The term, vaginal adhesion, refers to a common disorder in prepubescent girls where the labia minora, or lips of the inner vagina, fuse together. The condition often causes no symptoms or discomfort. Parents usually notice that the vaginal opening appears closed while bathing or changing the child, or a pediatrician may identify the condition during a routine check-up. Vaginal adhesions resolve on their own within one year in up to 80 percent of cases.
Causes of Vaginal Adhesions
In the past, adhesions were blamed on low estrogen levels, but subsequent studies indicate that this is not the case. It is believed that frequent irritation of vaginal skin causes the formation of labial adhesions. Wet diapers, harsh detergents, certain soaps, and contact irritation from ill-fitting clothing all irritate the vaginal skin of young girls. Additionally, some vaginal adhesions are associated with sexual abuse of the child and occur as a result of trauma and found in conjunction with lacerations and hematomas on the vagina. The raw skin attaches to skin on the opposite side during the healing process, causing the skin to adhere or grow together. The adhesion resembles a membrane of skin, similar to cellophane, creating a thin line where the skin meets.
Available Treatments for Adhesions
While most cases of vaginal adhesions are asymptomatic, the adhesions may cause some young patients to suffer from frequent vaginal infections, generalized genital pain, and difficulty urinating. Frequently, these girls also present with other vaginal or urinary tract disorders, including an imperforate hymen – a hymen that is solid rather than perforated as usual. The perforations in the hymen allow blood to flow out of the vagina during menstruation. A solid hymen membrane causes obstruction of vaginal flow, increasing the risk for a number of other problems.
Application of Estrogen Cream
When the adhesion occludes a large amount or the entire vaginal opening, the application of estrogen cream is indicated. The cream is typically applied twice per day for two weeks and once per day thereafter for a week or two. The likelihood of recurrence is high for the newly separated labia. To avoid re-adhesion, caregivers should take special care of vulvar skin according to the advice of the child’s pediatrician. The use of petroleum jelly on the newly separated labia may help prevent relapse as will judicious use of dye-free underwear and scent-free soaps and toilet paper.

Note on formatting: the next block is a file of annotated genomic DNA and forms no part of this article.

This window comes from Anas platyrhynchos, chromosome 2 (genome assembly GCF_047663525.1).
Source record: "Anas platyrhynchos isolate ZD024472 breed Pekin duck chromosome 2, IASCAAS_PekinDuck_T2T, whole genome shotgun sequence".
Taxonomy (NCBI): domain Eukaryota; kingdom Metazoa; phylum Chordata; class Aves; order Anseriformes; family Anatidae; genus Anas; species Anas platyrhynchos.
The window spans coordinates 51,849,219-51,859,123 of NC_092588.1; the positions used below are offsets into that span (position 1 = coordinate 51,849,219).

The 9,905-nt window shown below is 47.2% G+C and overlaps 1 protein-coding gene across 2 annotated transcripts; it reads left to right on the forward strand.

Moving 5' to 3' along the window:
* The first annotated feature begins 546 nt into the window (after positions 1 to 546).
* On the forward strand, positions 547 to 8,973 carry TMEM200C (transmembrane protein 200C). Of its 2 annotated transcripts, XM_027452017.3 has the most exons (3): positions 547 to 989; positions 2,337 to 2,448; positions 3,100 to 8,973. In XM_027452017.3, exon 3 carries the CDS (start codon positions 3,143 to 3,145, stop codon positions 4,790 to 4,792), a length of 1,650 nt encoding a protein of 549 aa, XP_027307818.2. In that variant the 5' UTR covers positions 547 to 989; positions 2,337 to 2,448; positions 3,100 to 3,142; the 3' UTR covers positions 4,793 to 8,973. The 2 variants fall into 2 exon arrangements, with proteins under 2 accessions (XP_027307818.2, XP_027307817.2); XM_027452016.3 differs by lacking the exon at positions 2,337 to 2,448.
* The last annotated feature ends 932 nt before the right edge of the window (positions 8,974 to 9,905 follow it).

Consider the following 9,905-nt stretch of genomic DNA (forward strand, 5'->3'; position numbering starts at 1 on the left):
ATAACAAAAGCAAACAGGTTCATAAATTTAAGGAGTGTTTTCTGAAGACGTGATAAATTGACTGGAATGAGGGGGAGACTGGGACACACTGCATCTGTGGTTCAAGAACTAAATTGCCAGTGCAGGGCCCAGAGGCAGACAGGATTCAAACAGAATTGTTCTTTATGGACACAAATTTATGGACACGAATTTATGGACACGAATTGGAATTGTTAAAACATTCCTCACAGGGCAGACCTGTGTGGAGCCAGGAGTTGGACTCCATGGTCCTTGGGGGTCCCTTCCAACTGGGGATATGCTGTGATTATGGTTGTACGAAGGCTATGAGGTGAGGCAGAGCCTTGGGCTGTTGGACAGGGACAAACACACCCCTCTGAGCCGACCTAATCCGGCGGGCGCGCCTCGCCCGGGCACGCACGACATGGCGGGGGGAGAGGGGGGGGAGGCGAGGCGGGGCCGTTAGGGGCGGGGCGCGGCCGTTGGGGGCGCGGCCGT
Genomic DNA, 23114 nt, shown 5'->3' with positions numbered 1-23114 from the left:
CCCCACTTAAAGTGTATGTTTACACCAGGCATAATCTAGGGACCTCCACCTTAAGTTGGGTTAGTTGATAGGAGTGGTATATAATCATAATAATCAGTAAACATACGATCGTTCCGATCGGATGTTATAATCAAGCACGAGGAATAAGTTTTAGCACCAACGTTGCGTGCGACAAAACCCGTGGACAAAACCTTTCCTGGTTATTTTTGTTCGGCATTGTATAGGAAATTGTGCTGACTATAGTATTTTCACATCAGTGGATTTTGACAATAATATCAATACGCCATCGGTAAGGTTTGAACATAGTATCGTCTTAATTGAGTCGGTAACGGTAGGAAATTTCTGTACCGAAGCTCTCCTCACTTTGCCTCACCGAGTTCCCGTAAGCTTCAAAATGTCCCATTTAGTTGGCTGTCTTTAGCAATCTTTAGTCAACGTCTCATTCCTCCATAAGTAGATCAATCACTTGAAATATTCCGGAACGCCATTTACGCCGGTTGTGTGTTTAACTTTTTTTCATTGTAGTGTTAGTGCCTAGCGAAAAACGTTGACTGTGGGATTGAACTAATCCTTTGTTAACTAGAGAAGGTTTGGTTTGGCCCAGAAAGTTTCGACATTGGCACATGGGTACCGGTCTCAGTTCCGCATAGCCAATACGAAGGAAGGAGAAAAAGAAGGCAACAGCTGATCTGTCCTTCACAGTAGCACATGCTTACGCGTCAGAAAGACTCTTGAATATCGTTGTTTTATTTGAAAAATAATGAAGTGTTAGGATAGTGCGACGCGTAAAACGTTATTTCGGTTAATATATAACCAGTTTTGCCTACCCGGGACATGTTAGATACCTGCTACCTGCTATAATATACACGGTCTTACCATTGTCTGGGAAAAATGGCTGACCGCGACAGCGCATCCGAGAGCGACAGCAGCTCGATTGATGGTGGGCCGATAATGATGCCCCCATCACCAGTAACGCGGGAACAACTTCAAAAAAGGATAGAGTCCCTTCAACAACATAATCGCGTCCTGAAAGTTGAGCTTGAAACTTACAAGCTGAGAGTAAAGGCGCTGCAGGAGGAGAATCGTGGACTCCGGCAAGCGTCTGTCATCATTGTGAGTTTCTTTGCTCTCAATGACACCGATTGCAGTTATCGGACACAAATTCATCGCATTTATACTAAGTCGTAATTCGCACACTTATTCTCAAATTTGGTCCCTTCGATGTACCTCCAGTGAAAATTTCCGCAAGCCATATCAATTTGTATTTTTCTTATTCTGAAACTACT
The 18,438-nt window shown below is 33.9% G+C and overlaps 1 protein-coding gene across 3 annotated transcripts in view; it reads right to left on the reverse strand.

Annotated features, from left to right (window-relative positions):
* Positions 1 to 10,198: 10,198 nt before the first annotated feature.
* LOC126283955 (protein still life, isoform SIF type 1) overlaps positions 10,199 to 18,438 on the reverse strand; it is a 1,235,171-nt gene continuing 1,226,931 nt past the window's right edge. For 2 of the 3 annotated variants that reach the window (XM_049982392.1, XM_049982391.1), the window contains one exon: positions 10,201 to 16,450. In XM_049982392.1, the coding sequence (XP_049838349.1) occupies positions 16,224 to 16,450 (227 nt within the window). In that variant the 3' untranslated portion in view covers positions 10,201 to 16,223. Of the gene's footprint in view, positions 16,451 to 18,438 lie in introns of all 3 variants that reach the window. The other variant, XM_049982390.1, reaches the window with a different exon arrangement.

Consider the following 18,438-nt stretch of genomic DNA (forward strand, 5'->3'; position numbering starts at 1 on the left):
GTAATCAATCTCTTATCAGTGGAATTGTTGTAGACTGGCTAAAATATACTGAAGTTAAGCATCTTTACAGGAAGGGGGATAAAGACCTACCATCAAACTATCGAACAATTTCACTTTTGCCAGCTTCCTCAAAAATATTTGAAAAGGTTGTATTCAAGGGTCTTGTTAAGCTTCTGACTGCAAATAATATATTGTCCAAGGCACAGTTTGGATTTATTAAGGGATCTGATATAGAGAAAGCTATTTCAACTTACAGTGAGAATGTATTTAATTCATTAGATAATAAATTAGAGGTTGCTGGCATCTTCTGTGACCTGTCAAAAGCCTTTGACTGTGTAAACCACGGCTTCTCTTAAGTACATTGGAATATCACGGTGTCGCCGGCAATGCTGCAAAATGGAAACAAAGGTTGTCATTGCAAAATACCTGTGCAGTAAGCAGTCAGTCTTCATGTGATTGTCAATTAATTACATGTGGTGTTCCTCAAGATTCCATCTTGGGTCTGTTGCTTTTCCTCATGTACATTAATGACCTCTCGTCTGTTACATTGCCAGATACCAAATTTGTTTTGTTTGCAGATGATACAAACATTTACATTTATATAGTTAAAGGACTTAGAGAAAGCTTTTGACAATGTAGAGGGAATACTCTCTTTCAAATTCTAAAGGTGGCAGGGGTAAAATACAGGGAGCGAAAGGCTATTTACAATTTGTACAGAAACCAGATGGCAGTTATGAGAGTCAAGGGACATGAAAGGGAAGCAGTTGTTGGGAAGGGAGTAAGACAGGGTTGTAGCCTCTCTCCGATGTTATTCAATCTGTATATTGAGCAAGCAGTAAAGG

Side effects from the use of estrogen cream are usually minor and include pigmentation of the vulvar area and breast development. These are completely reversible upon cessation of treatment.
Surgical Separation of Labia
Patients who are unresponsive to estrogen cream may be candidates for surgical separation. The surgery is performed under general anesthesia. Physicians usually prescribe estrogen cream and petroleum jelly post surgery as well as offering skin care guidelines to facilitate maintenance of separation. Many times, the adhesions recur because caregivers did not follow physician protocols consistently or properly.
Concern Without Hysteria
Noticing this kind of problem in a young girl can frighten parents, but the condition rarely presents any health issues that should cause deep concern. Parents should talk frankly with their daughter’s pediatrician about treatment options, prognosis, and other concerns.